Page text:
China’s securities regulator has prohibited Chinese public companies from raising capital via follow-on share issuance to invest in Internet finance, gaming, film and virtual reality (VR) companies, according to reports by Caixin Media.
The restriction applies to public companies operating in industries vastly different from those prohibited sectors.
For example, a publicly listed cement producer can raise money from investors to invest in the photovoltaic industry, but should not enter the mobile gaming sector.
"If a public company cannot manage its main business well, the act of raising investor money to get into virtual industries that have nothing to do with its own operations is most likely speculation," the reports cited an insider.
The ban underscores the Chinese regulator’s concern that these type of transactions are sometimes used to mask murky deals, or helping inflate an asset bubble in the Internet finance, film and VR sector.
In March, the China Securities Regulatory Commission (CSRC) started tightening approvals for such follow-on capital raising by some public companies, hoping to channel capital into the real economy.
That month, Shenzhen-listed Chinese film production company Zhejiang Talent Television & Film Co., Ltd. said it planned to acquire a two-months-old company established by famous Chinese actress Fan Bingbing.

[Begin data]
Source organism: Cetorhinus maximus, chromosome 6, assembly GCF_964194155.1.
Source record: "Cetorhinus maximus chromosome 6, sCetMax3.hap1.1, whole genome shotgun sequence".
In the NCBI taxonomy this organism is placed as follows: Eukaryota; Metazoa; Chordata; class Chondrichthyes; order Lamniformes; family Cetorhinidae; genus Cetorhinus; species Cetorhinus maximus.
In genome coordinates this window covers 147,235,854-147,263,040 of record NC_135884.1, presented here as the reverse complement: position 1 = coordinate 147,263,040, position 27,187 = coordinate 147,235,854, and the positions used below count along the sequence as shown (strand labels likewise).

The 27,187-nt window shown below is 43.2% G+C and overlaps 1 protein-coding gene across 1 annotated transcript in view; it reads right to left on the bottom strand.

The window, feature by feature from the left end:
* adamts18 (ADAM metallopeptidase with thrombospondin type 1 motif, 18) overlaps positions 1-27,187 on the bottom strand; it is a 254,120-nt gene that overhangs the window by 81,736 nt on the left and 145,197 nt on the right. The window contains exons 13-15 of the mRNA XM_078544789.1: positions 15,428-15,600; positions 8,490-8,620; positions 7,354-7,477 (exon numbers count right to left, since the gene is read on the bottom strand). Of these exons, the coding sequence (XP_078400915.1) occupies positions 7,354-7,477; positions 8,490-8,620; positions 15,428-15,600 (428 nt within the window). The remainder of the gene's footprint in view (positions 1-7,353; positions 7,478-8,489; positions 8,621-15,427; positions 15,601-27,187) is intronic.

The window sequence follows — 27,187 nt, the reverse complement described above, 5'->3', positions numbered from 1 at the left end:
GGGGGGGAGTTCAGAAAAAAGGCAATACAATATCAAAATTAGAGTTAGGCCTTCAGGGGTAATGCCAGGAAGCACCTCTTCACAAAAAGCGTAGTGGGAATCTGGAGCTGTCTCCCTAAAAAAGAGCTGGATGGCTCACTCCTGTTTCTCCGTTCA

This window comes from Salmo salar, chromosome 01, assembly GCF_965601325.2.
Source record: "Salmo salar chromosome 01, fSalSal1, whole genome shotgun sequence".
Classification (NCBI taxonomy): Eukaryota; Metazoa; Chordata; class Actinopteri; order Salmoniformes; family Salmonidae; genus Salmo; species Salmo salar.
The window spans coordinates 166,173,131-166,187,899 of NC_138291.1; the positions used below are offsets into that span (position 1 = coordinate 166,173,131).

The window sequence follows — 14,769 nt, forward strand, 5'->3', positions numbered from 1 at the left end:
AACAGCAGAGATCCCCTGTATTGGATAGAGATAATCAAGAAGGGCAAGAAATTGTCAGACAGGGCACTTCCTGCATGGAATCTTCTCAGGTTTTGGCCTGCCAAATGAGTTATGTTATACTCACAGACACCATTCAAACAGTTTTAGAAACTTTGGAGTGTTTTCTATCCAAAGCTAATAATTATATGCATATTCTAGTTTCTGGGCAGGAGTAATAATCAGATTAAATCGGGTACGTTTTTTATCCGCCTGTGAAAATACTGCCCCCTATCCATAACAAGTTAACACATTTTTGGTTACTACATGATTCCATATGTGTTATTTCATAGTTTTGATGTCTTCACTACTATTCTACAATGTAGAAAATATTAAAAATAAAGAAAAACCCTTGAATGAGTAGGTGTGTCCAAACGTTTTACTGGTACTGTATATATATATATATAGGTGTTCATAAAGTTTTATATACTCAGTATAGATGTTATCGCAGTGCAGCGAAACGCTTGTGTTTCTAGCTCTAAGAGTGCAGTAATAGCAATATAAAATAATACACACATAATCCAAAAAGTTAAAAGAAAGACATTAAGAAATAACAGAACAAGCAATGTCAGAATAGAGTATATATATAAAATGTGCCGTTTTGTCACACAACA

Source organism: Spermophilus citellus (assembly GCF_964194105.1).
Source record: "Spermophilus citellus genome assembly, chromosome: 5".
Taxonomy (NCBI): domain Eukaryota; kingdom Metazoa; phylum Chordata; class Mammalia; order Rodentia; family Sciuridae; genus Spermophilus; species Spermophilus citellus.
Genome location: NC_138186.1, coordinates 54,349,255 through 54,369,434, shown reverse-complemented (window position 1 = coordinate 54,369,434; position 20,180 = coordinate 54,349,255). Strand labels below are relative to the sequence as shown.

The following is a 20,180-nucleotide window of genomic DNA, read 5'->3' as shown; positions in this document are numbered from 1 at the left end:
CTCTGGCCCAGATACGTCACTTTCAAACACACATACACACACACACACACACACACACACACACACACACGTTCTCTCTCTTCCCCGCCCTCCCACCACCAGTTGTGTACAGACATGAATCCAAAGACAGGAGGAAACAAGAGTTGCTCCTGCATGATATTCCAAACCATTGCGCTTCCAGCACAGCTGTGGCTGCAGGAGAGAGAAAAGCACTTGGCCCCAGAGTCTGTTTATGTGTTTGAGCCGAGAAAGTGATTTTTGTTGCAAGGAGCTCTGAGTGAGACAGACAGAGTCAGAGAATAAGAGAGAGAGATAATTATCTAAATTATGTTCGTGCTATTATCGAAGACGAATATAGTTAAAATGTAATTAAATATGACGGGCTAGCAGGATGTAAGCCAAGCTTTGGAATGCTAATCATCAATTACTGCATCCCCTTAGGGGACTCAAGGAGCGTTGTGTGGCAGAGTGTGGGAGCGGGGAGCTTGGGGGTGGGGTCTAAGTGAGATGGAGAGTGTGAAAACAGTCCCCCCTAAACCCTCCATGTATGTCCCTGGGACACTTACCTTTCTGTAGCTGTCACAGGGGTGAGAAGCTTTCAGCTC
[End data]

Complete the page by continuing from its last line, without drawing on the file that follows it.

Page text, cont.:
Based on disclosed information, the acquisition may value Fan Bingbing’s company at a minimum price of RMB870 million (US$134 million), compared to the company’s registered capital of RMB3 million.
The deal caught the attention of Chinese regulator, and may have pushed the CSRC to further crack down on similar speculative deals.
(Update on April 12, 2016: Chinese media reports said later yesterday that these type of transactions are not completely banned. Reasonably priced transactions that are not speculative in nature can still proceed.)
This may provide a good example of the problems with Democracy where regulatory agencies can’t make fast moves to pre-empt financial disasters. A Bernie Madoff would have been nipped in the bud in China, long before he could fleece naïve victims of billions of dollars.